Jerome Franklin Shipp (born September 27, 1935) is a retired American basketball player. He played for the United States men's national basketball team at the 1963 FIBA World Championship, 1963 Pan American Games and 1964 Summer Olympics, winning a gold medal at the latter two competitions. Shipp was also a three-time Amateur Athletic Union All-American for the Phillips 66ers in Bartlesville, Oklahoma during the 1960s.
|Born||September 27, 1935|
|Listed height||6 ft 6 in (1.98 m)|
|Listed weight||196 lb (89 kg)|
|High school||Blue (Blue, Oklahoma)|
|College||Southeastern Oklahoma State (1955–1959)|
|NBA draft||1959 / Round: 9 / Pick: 64th overall|
|Selected by the New York Knicks|
Shipp enrolled at Southeastern State College (now called Southeastern Oklahoma State University) in the fall of 1955. He played for the Savage Storm for four years, from 1955–56 through 1958–59, and he is recognized as "one of the greatest basketball players in the history of [Southeastern Oklahoma State University]". Shipp led the conference in scoring twice, was a three-time all-conference performer, and set two different conference records: points in a game (54) and most free throws made without a miss (19). In 1978 he was inducted into the school's hall of fame, and in 2007, Shipp was inducted into the Oklahoma Sports Hall of Fame.
Amateur Athletic UnionEdit
After graduation, Shipp was selected in the 1959 NBA Draft by the New York Knickerbockers. He was taken in the 9th round as the 64th overall pick. Shipp, however, opted to play in the Amateur Athletic Union (AAU) instead in order to retain his "amateur" status. Back then, only amateurs were allowed to compete in international competition while representing their country, such as the Pan American, FIBA and Olympic Games.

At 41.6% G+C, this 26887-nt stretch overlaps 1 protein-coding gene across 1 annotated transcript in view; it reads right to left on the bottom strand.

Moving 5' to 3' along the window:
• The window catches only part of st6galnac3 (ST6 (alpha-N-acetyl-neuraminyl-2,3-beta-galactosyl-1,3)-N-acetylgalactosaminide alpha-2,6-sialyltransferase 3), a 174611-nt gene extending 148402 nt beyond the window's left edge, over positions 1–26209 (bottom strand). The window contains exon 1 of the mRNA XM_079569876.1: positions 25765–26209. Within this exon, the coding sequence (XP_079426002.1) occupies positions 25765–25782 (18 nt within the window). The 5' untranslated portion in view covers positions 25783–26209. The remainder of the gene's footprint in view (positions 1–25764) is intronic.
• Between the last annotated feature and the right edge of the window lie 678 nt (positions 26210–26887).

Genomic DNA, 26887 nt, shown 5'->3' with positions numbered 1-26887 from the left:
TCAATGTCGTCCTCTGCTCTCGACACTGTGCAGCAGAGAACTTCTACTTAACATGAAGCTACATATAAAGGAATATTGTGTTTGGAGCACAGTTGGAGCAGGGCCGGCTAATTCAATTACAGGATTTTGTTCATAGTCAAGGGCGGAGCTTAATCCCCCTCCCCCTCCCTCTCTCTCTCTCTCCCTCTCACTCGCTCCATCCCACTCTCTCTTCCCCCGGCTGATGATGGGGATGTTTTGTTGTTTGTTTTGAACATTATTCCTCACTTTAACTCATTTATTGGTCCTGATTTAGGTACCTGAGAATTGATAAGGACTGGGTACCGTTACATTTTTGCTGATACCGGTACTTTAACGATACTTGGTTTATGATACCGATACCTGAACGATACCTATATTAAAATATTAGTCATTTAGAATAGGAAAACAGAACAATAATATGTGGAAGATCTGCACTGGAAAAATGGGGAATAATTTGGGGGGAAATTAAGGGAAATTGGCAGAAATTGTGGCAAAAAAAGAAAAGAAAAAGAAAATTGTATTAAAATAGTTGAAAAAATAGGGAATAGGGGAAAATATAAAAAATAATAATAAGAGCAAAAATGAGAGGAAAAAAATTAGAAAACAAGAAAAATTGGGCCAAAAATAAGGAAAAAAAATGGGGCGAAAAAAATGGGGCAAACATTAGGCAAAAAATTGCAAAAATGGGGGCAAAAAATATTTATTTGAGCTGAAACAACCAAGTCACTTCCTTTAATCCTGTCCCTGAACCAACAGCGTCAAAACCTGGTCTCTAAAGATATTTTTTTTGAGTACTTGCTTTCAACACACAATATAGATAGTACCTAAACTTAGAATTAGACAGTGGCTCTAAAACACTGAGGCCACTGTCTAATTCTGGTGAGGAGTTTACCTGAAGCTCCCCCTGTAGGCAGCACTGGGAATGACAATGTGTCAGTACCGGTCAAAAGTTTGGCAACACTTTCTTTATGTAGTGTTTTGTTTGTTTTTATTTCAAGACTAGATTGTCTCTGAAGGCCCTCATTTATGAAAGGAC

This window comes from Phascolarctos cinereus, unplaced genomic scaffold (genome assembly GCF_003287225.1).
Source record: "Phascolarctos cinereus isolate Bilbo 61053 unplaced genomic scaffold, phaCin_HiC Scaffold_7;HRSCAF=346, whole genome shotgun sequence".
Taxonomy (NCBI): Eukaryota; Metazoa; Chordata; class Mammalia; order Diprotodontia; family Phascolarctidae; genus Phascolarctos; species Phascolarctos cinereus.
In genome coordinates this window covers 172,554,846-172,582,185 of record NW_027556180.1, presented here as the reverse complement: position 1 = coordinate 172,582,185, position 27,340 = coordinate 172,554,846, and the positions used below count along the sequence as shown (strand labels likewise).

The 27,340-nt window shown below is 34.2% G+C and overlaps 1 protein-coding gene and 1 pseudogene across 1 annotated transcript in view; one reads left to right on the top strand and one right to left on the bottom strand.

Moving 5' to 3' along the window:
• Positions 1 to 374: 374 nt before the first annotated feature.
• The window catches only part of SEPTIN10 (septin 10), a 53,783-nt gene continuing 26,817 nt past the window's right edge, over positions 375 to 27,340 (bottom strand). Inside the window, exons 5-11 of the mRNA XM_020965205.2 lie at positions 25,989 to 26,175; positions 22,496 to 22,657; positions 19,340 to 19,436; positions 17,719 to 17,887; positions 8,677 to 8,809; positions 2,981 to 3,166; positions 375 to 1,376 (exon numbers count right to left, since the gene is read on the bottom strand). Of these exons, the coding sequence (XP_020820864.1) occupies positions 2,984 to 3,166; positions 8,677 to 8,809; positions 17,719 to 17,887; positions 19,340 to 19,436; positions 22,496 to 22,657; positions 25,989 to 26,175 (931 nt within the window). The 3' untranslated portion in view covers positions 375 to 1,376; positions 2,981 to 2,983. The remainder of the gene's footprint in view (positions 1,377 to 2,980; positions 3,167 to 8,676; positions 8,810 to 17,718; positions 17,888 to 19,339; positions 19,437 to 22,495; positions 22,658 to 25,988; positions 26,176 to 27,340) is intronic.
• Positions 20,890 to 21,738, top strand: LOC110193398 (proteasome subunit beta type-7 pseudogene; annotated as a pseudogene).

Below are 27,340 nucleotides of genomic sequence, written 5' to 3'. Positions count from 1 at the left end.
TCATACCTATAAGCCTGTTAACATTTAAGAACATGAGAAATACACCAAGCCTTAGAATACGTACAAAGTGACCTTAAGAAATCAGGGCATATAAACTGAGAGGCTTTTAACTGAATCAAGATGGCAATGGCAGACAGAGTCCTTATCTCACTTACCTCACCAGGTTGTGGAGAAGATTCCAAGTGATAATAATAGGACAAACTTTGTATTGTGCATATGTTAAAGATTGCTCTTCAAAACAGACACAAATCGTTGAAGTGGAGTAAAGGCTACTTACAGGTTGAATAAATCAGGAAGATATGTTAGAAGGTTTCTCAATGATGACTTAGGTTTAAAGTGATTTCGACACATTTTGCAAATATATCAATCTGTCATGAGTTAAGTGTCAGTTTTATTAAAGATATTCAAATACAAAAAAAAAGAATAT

During the next five years, Shipp played for the AAU powerhouse Phillips 66ers. He played in three consecutive national championships with them between 1962 and 1964, winning the title the first two times. During these three seasons he was also named an AAU All-American. Shipp finished his career at the highest scoring non-center in Phillips 66ers history (Bob Kurland, a center, was the team's all-time leading scorer).
Representing the United States, Shipp won two gold medals in less than two years while playing for the basketball team. At the 1963 Pan American Games in São Paulo, Brazil, the U.S. swept the competition en route to a perfect 6–0 record. He averaged 15.0 points per game, the highest on the team, while making 42 field goals and six free throws.
On the 1963 FIBA World Championship team, the U.S. cruised out of the preliminary round with a 3–0 record. They stumbled in the final round, however, going 3–3 (6–3 overall) and did not win a medal, finishing in fourth place. Shipp led the team in scoring at 15.7 points per game in nine games played.
At the 1964 Summer Olympics held in Tokyo, Japan, Shipp played alongside future Hall of Famers Bill Bradley and Larry Brown, as well as veritable basketball stars Walt Hazzard, Jeff Mullins and Joe Caldwell. It was Shipp, however, that led the team in scoring. He guided Team USA to an unblemished 9–0 record while averaging 12.4 points per game—2.3 more per game than Bradley, who was second on the team in scoring. In a 69–61 win over Yugoslavia during the Group Stage, Shipp scored a personal tournament-high 22 points and accounted for nearly one-third of the team's total offense. In the championship game against the Soviet Union, who also entered the contest with an 8–0 record like the United States, he scored 10 points in the 73–59 win to earn the gold medal.
Toward the end of 1964, fresh off two AAU national championships, three AAU All-American honors, and two gold medals with Team USA, Shipp was nominated as a finalist for the James E. Sullivan Award. It is an award given annually by the AAU to "the outstanding amateur athlete in the United States". He spent the rest of his life in business, much of it with ConocoPhillips. Shipp was eventually inducted into the Helms Athletic Foundation and National Association of Intercollegiate Athletics (NAIA) Halls of Fame.
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